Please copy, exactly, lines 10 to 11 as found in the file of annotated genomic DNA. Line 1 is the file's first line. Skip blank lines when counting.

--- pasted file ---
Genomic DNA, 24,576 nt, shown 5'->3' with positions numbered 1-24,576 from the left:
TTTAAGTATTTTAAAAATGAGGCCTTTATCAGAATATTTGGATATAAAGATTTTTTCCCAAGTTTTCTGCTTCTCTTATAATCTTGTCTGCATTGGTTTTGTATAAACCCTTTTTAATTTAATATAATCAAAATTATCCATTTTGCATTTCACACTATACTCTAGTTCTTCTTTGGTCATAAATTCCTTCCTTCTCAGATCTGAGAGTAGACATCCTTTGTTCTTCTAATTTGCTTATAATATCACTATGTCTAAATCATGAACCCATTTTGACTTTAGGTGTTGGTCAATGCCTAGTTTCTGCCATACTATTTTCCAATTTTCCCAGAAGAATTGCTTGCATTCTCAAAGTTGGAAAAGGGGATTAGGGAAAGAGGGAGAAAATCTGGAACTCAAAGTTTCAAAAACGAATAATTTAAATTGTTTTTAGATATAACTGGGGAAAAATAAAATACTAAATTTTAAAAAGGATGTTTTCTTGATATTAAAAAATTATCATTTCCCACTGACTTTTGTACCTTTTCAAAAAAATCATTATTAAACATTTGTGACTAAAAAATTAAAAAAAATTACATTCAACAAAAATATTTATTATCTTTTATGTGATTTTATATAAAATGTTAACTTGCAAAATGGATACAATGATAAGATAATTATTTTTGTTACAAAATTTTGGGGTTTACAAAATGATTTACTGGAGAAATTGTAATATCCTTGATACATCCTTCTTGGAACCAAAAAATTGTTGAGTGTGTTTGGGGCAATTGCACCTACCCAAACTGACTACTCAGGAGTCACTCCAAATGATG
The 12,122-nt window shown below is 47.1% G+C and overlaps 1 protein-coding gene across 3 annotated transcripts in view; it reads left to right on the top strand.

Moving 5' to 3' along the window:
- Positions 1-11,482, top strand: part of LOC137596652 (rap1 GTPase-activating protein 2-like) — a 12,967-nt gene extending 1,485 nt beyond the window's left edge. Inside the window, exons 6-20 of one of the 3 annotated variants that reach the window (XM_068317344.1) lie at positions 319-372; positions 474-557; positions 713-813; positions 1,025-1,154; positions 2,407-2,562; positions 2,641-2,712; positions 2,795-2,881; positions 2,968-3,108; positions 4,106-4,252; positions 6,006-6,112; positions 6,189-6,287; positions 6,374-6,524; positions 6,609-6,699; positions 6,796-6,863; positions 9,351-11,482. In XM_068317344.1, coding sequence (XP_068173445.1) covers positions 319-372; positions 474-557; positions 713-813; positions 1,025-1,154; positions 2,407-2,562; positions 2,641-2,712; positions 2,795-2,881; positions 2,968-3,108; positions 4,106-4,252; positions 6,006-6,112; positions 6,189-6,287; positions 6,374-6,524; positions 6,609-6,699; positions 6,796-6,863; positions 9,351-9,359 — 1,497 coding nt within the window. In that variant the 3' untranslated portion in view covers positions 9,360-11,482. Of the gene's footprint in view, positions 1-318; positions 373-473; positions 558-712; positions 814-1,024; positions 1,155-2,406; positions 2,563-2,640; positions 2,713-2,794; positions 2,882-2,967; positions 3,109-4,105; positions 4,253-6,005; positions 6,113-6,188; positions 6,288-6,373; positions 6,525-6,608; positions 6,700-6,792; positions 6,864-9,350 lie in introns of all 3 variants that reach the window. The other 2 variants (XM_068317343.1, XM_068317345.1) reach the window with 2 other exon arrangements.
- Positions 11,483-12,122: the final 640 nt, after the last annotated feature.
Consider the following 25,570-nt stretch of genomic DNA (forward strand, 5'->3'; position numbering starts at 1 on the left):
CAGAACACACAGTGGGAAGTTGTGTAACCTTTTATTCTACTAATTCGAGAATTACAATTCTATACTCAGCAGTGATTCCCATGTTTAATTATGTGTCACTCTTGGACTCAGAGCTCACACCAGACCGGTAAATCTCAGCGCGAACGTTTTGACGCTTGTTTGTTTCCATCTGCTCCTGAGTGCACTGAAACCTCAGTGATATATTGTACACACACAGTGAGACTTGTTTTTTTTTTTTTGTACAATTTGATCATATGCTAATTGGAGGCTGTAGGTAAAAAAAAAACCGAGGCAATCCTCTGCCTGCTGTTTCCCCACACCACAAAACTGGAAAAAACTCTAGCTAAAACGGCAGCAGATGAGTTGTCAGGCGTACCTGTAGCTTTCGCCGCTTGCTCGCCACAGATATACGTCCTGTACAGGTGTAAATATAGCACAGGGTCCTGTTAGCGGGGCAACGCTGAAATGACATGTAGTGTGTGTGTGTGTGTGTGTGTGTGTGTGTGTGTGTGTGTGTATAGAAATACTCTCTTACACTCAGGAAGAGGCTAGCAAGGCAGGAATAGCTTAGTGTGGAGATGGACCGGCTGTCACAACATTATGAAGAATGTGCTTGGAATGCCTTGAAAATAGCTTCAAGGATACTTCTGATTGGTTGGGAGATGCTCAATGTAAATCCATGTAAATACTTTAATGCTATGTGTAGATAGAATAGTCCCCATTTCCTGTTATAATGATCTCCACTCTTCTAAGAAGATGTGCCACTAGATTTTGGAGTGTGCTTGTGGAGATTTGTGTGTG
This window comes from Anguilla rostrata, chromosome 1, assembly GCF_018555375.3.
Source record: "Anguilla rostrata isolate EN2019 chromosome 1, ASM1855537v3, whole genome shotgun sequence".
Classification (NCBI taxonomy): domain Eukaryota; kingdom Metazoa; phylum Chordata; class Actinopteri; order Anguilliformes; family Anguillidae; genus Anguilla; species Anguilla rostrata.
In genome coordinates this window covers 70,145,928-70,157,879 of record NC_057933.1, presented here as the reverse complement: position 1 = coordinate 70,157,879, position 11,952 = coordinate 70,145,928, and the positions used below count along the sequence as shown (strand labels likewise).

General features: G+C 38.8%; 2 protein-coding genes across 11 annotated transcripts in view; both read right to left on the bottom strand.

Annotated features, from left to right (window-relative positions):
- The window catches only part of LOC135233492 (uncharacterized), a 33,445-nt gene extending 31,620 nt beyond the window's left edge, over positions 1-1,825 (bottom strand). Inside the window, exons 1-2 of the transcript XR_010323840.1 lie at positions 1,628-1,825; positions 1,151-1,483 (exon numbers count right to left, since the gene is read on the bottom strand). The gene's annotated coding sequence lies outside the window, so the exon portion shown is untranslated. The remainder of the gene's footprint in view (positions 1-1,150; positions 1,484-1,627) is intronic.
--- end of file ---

Source record: "Anguilla rostrata isolate EN2019 chromosome 1, ASM1855537v3, whole genome shotgun sequence".
Classification (NCBI taxonomy): domain Eukaryota; kingdom Metazoa; phylum Chordata; class Actinopteri; order Anguilliformes; family Anguillidae; genus Anguilla; species Anguilla rostrata.